AI tools like GitHub Copilot are rewiring the minds of coders. could be yours next


Many people—like, say, journalists—are concerned about what generative artificial intelligence might mean for the future of their profession. It doesn't help that expert predictions on the matter offer a confusing cocktail of wide-eyed enthusiasm, sharp skepticism and dystopian despair.

However, some workers are already living one possible version of the generative AI future: computer programmers.

“Developers have come into the age of AI,” says Thomas Dohmke, CEO of GitHub. “The only question is how fast do you get on board? Or are you going to be stuck in the past on the wrong side of 'productivity polarity'?

In June 2021, GitHub launched a preview version of programming assistance called Copilot, which uses generative AI to suggest how to complete large chunks of code as a person starts typing. Copilot is now a paid tool and a huge hit. GitHub's owner, Microsoft, said in its latest quarterly earnings that there are now 1.3 million paid Copilot accounts — a 30 percent increase from the previous quarter — and noted that 50,000 different companies use the software.

Dohmke says Copilot's latest usage data shows that about half of all code produced by users is AI-generated. At the same time, they claim that there is little indication that these AI programs can work without human oversight. “After using these tools there is a clear consensus from the developer community that it needs to be a pair-programmer co-pilot,” says Dohmke.

Dohmke says the power of CoPilot lies in how it removes complexity for the programmer trying to tackle a problem. He compares this to the way modern programming languages ​​hide obscure details that earlier, lower-level languages ​​required coders to understand. Dohmke says younger programmers are especially accepting of CoPilot, and find it particularly helpful in solving newbie coding problems. (This makes sense if you consider that Copilot learned from reams of code posted online, where solutions to beginner problems are more than just examples of esoteric and rare coding craft.)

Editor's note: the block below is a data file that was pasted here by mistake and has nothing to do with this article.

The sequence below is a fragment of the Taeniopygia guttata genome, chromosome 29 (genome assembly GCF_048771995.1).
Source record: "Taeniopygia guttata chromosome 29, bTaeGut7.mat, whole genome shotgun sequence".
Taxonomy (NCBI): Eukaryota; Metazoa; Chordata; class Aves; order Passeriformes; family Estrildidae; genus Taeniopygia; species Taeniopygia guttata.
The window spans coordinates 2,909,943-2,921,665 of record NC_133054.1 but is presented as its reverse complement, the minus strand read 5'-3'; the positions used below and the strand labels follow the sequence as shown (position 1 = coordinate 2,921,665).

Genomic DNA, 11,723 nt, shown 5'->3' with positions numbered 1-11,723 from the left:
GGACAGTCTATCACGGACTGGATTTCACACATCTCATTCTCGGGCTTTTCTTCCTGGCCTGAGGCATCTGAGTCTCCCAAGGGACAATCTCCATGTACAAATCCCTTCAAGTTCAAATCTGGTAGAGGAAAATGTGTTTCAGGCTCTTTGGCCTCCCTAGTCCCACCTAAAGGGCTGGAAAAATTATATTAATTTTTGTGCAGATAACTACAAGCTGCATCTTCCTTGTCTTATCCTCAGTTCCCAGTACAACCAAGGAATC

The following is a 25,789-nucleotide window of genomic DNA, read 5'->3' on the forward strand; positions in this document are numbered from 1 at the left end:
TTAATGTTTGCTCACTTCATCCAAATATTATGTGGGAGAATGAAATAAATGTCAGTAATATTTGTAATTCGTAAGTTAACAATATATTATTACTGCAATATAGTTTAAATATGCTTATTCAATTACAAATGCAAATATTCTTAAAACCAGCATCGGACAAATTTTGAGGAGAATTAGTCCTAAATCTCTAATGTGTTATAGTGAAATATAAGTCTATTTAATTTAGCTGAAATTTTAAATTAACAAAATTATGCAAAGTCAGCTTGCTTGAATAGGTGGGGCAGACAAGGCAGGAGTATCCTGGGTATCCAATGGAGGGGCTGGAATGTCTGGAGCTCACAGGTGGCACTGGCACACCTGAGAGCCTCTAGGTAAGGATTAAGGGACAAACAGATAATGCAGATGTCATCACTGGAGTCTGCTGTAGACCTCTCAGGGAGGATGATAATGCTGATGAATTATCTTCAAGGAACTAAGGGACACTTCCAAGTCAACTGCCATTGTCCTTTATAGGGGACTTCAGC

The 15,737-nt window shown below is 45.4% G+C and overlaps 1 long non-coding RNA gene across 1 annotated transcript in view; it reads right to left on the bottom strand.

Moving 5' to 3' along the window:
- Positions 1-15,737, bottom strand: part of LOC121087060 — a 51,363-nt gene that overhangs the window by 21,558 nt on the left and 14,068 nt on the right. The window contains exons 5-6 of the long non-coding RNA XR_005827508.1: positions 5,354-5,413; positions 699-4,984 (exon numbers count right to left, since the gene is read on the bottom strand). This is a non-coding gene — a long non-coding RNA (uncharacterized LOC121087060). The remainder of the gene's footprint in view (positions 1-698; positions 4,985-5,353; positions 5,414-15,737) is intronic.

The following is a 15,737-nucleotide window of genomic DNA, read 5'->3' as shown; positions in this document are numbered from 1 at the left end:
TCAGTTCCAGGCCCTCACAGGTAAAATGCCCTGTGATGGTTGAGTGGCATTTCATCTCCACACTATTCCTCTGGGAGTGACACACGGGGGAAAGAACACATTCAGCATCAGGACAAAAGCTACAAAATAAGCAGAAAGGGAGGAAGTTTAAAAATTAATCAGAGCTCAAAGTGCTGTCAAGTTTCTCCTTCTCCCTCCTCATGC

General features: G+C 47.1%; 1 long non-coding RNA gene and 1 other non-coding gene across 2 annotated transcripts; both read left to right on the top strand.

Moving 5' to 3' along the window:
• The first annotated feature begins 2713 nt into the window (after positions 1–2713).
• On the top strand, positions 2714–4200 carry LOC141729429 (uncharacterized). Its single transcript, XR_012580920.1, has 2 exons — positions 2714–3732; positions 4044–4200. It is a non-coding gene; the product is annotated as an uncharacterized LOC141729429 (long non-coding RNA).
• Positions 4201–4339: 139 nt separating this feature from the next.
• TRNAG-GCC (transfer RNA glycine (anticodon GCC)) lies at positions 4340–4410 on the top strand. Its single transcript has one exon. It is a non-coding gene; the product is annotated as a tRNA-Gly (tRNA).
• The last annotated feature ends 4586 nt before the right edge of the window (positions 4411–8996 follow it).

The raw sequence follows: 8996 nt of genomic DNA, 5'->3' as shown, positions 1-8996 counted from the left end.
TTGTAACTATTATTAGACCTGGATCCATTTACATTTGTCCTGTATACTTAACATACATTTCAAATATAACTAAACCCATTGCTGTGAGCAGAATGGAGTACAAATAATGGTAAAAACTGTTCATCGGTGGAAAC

“We are seeing an evolution of software development,” says Dohmke.

None of this means that the demand for developers' labor won't be changed by AI. GitHub research in collaboration with MIT shows that Copilot allowed coders facing relatively simple tasks to complete their work an average of 55 percent faster. This increase in productivity shows that companies can do the same work with fewer programmers, but companies can use those savings to spend more on labor on other projects.

Even for non-coders, these findings—and the rapid use of Copilot—are potentially instructive. Microsoft is developing AI Copilots, as it calls them, designed to help write emails, prepare spreadsheets or analyze documents for its Office software. It even introduced a CoPilot key for the latest Windows PCs, its first major keyboard button change in decades. Competitors like Google are making similar devices. GitHub's success could help advance this effort to give everyone an AI workplace assistant.

“There's good empirical evidence and data around GitHub Copilot and productivity statistics around it,” Microsoft CEO Satya Nadella said on the company's recent earnings call. He said he expects similar benefits to be felt among other Microsoft Copilot users. Microsoft has created a site where you can try out its CoPilot for Windows. I admit that it's not clear to me how similar the tasks you want to do on Windows are to those done in GitHub Copilot, where you use code to achieve explicit objectives.

Tools like GitHub Copilot have other potential side effects besides job displacement. For example, increasing reliance on automation can lead to more errors in the code. A recent study claims to have found evidence of such a trend – although Dohmke says that while there has only been a general increase in mistakes since the introduction of Copilot, this is not direct evidence that the AI ​​helper is causing the increase in errors. Was being built. While this is true, it seems reasonable to worry that less experienced coders may miss errors when relying on AI assistance, or that autocomplete may reduce the overall quality of code.

Given the popularity of Copilot, it won't be long before we have more data on that question. Those of us who work in other jobs will soon find out if we're ready for the same productivity gains as coders and the corporate upheaval that comes with them.